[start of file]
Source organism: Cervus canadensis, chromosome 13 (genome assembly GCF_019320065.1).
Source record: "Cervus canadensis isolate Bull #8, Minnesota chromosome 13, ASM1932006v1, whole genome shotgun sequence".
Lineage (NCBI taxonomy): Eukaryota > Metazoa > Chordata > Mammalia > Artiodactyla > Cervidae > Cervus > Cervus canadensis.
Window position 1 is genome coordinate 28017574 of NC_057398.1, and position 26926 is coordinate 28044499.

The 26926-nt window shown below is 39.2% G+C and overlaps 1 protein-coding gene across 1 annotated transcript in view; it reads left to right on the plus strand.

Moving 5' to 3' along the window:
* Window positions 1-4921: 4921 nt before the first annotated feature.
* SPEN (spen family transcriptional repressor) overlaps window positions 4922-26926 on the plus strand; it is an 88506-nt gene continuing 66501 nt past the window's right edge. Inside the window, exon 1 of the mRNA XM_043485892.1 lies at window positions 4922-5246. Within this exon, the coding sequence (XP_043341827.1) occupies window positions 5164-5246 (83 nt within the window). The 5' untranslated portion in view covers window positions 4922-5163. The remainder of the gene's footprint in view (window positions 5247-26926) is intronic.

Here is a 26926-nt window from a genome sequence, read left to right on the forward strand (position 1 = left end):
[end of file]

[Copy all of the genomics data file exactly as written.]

Source organism: Cervus canadensis, chromosome 13 (genome assembly GCF_019320065.1).
Source record: "Cervus canadensis isolate Bull #8, Minnesota chromosome 13, ASM1932006v1, whole genome shotgun sequence".
Lineage (NCBI taxonomy): Eukaryota > Metazoa > Chordata > Mammalia > Artiodactyla > Cervidae > Cervus > Cervus canadensis.
Window position 1 is genome coordinate 28017574 of NC_057398.1, and position 26926 is coordinate 28044499.

The 26926-nt window shown below is 39.2% G+C and overlaps 1 protein-coding gene across 1 annotated transcript in view; it reads left to right on the plus strand.

Moving 5' to 3' along the window:
* Window positions 1-4921: 4921 nt before the first annotated feature.
* SPEN (spen family transcriptional repressor) overlaps window positions 4922-26926 on the plus strand; it is an 88506-nt gene continuing 66501 nt past the window's right edge. Inside the window, exon 1 of the mRNA XM_043485892.1 lies at window positions 4922-5246. Within this exon, the coding sequence (XP_043341827.1) occupies window positions 5164-5246 (83 nt within the window). The 5' untranslated portion in view covers window positions 4922-5163. The remainder of the gene's footprint in view (window positions 5247-26926) is intronic.

Here is a 26926-nt window from a genome sequence, read left to right on the forward strand (position 1 = left end):